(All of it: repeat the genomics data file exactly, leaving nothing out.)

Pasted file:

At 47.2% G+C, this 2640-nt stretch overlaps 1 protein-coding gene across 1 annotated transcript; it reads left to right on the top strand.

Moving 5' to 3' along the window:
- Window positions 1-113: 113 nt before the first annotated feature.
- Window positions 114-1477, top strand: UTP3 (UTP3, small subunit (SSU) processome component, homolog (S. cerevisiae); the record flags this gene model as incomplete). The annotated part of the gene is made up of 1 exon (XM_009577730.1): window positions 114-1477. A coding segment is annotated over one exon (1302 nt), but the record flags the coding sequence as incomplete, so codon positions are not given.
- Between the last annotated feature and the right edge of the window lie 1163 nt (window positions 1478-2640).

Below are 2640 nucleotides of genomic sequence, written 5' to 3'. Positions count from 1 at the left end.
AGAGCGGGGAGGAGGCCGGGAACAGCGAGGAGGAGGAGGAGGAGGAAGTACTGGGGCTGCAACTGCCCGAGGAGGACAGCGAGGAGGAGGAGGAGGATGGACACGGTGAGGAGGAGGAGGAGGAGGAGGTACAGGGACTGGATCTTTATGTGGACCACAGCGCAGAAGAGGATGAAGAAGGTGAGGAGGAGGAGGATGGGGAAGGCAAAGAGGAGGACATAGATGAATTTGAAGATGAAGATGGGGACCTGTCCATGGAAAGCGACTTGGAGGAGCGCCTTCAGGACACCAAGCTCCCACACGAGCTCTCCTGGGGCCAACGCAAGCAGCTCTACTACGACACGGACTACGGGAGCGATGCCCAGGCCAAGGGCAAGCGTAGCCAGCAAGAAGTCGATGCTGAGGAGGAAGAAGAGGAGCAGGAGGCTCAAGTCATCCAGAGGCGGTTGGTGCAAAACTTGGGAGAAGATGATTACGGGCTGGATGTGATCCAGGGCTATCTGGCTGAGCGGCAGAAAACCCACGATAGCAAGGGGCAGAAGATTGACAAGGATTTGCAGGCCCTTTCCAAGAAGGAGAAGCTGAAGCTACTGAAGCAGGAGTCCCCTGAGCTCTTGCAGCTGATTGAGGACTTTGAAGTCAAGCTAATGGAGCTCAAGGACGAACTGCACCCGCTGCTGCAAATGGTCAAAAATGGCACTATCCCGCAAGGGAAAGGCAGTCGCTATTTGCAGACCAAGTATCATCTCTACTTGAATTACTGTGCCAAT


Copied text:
At 47.2% G+C, this 2640-nt stretch overlaps 1 protein-coding gene across 1 annotated transcript; it reads left to right on the top strand.

Moving 5' to 3' along the window:
- Window positions 1-113: 113 nt before the first annotated feature.
- Window positions 114-1477, top strand: UTP3 (UTP3, small subunit (SSU) processome component, homolog (S. cerevisiae); the record flags this gene model as incomplete). The annotated part of the gene is made up of 1 exon (XM_009577730.1): window positions 114-1477. A coding segment is annotated over one exon (1302 nt), but the record flags the coding sequence as incomplete, so codon positions are not given.
- Between the last annotated feature and the right edge of the window lie 1163 nt (window positions 1478-2640).

Below are 2640 nucleotides of genomic sequence, written 5' to 3'. Positions count from 1 at the left end.
AGAGCGGGGAGGAGGCCGGGAACAGCGAGGAGGAGGAGGAGGAGGAAGTACTGGGGCTGCAACTGCCCGAGGAGGACAGCGAGGAGGAGGAGGAGGATGGACACGGTGAGGAGGAGGAGGAGGAGGAGGTACAGGGACTGGATCTTTATGTGGACCACAGCGCAGAAGAGGATGAAGAAGGTGAGGAGGAGGAGGATGGGGAAGGCAAAGAGGAGGACATAGATGAATTTGAAGATGAAGATGGGGACCTGTCCATGGAAAGCGACTTGGAGGAGCGCCTTCAGGACACCAAGCTCCCACACGAGCTCTCCTGGGGCCAACGCAAGCAGCTCTACTACGACACGGACTACGGGAGCGATGCCCAGGCCAAGGGCAAGCGTAGCCAGCAAGAAGTCGATGCTGAGGAGGAAGAAGAGGAGCAGGAGGCTCAAGTCATCCAGAGGCGGTTGGTGCAAAACTTGGGAGAAGATGATTACGGGCTGGATGTGATCCAGGGCTATCTGGCTGAGCGGCAGAAAACCCACGATAGCAAGGGGCAGAAGATTGACAAGGATTTGCAGGCCCTTTCCAAGAAGGAGAAGCTGAAGCTACTGAAGCAGGAGTCCCCTGAGCTCTTGCAGCTGATTGAGGACTTTGAAGTCAAGCTAATGGAGCTCAAGGACGAACTGCACCCGCTGCTGCAAATGGTCAAAAATGGCACTATCCCGCAAGGGAAAGGCAGTCGCTATTTGCAGACCAAGTATCATCTCTACTTGAATTACTGTGCCAAT